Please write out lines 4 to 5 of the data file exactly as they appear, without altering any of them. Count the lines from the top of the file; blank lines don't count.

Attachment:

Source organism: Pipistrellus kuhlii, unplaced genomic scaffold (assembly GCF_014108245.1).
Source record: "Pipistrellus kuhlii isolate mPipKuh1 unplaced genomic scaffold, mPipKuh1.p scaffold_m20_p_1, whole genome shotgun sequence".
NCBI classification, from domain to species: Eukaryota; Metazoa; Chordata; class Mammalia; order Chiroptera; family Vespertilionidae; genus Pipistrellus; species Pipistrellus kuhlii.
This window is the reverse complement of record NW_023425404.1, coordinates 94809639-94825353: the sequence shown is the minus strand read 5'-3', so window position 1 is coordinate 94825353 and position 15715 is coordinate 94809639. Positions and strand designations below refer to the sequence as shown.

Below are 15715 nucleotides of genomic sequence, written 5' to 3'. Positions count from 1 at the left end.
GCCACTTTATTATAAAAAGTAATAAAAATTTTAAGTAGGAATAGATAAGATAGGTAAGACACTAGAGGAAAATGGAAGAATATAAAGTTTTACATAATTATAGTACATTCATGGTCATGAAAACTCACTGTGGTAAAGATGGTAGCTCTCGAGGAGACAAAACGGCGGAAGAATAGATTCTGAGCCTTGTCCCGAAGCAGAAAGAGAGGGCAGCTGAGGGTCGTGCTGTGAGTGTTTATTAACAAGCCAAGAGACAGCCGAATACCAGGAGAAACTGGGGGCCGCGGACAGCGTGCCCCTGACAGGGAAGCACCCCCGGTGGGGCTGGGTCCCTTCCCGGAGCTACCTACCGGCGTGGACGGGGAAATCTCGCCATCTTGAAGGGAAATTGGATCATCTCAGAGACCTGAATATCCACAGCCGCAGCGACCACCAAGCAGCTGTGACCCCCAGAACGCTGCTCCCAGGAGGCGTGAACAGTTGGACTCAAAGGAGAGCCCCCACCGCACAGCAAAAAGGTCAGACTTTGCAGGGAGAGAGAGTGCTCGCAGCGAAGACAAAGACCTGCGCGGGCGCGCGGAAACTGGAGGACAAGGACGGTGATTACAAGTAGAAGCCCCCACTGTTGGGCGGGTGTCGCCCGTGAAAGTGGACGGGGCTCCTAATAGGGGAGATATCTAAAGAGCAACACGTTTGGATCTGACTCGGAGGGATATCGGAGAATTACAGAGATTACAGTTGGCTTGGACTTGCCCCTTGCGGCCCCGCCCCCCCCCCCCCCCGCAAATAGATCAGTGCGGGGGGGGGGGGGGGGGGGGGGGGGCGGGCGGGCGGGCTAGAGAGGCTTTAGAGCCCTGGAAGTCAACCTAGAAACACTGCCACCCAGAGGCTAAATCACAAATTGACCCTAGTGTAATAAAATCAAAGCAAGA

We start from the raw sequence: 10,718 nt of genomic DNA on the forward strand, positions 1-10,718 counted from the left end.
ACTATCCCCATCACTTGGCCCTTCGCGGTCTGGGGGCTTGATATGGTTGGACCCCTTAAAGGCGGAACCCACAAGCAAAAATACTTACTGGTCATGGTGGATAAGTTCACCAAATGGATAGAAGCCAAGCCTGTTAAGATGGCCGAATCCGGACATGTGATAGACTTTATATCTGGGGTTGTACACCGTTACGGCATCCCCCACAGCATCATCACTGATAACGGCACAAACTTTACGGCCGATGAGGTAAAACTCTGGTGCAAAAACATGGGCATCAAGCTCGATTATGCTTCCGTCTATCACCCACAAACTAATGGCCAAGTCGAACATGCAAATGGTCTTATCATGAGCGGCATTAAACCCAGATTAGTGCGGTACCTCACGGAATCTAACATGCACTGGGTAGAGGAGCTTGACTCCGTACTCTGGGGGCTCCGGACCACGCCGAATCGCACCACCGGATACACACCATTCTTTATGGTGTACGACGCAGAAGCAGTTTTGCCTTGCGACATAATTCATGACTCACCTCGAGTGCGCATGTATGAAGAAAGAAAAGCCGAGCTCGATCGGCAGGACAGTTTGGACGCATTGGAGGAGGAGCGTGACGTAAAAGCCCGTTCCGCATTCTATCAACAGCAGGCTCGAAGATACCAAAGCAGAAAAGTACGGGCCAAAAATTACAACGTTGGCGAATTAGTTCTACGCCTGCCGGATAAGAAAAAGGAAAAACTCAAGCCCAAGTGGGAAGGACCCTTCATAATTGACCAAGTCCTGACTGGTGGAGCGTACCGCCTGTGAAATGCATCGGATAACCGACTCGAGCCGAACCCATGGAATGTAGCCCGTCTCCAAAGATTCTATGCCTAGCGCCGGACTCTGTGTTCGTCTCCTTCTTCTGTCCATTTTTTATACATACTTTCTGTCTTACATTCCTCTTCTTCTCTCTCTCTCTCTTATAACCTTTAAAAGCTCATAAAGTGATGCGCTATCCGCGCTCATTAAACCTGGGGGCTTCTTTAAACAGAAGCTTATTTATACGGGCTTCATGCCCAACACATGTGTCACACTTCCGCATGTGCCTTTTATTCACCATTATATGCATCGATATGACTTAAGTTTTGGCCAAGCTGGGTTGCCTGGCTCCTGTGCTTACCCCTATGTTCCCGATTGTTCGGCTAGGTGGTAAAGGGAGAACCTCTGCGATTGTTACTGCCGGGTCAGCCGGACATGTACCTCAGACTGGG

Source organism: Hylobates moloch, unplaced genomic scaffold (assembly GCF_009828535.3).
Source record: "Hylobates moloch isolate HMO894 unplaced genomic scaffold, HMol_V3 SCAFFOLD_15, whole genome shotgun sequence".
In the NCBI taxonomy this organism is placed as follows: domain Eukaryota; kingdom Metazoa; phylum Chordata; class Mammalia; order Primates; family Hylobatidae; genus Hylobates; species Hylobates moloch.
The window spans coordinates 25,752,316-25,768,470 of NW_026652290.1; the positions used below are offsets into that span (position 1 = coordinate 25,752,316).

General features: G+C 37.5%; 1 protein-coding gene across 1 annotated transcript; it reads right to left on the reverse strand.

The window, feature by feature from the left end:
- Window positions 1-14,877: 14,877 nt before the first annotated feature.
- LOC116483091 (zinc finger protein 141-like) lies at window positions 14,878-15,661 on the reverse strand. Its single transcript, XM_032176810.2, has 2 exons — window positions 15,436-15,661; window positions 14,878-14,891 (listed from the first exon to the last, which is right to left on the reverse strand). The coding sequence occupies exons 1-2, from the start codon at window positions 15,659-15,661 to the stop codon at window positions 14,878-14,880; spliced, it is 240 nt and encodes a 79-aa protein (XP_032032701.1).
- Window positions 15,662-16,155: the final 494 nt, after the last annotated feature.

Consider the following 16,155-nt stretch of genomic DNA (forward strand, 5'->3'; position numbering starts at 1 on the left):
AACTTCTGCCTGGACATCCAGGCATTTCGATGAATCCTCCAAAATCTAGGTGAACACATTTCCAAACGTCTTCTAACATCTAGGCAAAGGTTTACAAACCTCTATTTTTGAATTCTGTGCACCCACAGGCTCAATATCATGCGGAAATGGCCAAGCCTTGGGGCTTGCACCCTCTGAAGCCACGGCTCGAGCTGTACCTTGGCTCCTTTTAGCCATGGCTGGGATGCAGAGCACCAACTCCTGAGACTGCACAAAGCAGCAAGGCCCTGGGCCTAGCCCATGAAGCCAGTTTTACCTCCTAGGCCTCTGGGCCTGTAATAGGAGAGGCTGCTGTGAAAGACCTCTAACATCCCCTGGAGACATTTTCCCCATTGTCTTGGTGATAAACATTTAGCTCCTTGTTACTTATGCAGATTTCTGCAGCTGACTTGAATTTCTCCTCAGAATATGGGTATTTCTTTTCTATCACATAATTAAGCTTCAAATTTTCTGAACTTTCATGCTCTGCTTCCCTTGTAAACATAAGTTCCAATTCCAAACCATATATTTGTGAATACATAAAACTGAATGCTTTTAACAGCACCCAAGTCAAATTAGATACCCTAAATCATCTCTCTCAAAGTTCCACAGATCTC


This window is the reverse complement of record NW_023425404.1, coordinates 94809639-94825353: the sequence shown is the minus strand read 5'-3', so window position 1 is coordinate 94825353 and position 15715 is coordinate 94809639. Positions and strand designations below refer to the sequence as shown.

Below are 15715 nucleotides of genomic sequence, written 5' to 3'. Positions count from 1 at the left end.